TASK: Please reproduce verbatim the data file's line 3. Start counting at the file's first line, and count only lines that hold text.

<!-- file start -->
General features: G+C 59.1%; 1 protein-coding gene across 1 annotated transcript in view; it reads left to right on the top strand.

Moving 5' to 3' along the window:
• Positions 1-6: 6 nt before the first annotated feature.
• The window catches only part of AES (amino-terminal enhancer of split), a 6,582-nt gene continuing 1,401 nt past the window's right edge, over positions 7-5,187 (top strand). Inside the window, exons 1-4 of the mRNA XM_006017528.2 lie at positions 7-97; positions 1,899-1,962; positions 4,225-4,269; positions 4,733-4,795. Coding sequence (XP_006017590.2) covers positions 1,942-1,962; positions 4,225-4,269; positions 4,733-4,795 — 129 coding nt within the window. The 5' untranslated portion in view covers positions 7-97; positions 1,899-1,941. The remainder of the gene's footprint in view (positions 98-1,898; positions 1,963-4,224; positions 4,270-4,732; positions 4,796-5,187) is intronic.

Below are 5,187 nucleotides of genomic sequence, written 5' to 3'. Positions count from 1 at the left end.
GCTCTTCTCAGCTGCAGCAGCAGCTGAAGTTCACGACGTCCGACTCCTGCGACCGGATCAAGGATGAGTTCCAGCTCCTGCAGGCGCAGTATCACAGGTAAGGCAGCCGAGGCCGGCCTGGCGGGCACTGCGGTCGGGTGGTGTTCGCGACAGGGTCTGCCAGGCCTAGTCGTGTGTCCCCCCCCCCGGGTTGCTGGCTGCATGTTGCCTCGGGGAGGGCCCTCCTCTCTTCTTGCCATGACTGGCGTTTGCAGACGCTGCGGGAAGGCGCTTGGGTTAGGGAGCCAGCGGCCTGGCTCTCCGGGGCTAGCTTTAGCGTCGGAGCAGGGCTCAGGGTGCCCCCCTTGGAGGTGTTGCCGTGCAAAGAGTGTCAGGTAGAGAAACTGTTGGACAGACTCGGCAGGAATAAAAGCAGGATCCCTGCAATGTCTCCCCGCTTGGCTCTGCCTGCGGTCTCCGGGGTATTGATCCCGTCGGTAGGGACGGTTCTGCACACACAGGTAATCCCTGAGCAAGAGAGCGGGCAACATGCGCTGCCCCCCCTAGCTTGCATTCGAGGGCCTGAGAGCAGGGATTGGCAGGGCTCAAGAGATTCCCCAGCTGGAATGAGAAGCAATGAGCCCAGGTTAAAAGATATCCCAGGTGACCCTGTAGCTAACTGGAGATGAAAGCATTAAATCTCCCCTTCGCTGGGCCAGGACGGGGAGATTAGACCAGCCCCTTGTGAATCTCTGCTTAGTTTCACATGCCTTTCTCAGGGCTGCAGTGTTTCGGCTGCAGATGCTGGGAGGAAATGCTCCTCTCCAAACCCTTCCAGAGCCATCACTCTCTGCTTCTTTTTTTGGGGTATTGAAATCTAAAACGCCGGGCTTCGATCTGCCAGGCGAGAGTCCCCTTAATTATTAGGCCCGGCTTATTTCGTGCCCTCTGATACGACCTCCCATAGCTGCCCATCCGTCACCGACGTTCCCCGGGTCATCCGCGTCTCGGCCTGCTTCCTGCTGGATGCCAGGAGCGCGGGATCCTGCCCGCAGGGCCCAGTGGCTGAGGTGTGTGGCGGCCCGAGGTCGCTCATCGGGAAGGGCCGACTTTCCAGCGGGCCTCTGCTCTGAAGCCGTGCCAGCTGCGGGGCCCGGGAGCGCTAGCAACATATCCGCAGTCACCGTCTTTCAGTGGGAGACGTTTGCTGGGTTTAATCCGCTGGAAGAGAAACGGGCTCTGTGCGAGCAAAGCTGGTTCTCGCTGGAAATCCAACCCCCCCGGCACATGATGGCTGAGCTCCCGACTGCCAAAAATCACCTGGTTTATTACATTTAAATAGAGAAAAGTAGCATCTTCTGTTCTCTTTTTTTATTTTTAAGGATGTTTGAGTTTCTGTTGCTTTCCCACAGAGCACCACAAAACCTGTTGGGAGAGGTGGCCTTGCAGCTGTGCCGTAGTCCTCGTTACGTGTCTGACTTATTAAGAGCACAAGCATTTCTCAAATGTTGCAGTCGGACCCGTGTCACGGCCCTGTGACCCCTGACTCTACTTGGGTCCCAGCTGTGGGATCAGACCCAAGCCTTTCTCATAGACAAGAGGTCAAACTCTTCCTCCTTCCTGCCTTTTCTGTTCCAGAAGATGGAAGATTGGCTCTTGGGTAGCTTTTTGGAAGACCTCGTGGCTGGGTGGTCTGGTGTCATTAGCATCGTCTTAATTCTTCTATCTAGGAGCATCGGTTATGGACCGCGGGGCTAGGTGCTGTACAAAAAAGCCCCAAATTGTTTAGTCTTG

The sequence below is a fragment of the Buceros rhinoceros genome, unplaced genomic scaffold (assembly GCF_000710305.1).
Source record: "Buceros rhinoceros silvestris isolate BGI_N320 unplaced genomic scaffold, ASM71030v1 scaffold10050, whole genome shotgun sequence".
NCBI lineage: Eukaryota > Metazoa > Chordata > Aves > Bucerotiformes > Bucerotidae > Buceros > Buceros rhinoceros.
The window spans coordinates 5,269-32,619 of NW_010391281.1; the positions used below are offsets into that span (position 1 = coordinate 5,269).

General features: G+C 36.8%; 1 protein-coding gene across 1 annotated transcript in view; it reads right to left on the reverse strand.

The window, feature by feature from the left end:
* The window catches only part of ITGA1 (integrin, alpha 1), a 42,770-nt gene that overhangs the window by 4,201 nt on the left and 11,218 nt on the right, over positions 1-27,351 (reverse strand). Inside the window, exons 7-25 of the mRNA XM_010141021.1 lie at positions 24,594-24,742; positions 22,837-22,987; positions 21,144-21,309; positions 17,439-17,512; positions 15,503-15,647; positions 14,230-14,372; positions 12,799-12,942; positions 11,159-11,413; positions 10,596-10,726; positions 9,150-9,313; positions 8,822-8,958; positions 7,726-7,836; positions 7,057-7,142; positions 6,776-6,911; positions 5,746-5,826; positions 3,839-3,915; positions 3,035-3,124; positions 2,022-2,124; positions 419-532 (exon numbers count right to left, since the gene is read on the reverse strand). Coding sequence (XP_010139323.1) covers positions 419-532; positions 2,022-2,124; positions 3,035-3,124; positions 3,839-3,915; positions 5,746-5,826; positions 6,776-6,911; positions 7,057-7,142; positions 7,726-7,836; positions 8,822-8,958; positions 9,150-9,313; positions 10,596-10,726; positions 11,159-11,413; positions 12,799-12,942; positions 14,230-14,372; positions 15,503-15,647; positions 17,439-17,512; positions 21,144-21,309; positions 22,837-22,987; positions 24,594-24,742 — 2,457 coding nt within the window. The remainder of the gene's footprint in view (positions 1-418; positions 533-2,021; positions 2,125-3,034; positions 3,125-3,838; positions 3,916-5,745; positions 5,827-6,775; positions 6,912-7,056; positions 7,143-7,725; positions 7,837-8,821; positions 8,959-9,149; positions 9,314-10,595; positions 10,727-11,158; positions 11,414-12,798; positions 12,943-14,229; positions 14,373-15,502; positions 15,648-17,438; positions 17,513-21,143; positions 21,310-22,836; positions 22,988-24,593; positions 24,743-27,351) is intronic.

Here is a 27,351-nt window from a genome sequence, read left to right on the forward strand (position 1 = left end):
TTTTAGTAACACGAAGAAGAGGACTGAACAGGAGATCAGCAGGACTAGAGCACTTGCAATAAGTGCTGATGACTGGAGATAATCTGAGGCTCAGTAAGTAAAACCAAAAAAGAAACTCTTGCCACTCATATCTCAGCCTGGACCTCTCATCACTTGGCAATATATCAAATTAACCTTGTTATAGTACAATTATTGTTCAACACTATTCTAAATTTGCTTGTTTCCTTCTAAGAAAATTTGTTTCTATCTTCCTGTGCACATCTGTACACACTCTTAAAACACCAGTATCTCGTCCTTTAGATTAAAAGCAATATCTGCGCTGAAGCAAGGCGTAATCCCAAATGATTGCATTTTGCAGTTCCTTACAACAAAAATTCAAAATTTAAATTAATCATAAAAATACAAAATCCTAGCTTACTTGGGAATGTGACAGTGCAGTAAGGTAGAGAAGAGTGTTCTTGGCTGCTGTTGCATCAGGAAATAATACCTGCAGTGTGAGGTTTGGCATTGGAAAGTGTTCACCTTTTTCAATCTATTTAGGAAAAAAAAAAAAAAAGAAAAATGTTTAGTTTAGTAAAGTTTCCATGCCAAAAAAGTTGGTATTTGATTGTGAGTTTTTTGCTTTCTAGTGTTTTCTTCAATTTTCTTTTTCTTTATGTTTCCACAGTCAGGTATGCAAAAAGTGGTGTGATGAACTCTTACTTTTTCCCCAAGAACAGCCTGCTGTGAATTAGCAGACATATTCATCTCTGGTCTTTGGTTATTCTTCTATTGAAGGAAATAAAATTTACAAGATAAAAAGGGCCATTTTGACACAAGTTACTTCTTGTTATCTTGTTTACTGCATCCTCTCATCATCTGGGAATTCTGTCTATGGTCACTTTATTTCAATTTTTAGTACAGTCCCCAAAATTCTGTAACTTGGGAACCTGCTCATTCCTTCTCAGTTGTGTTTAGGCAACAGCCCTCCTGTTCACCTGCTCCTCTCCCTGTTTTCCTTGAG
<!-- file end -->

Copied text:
• Positions 1-6: 6 nt before the first annotated feature.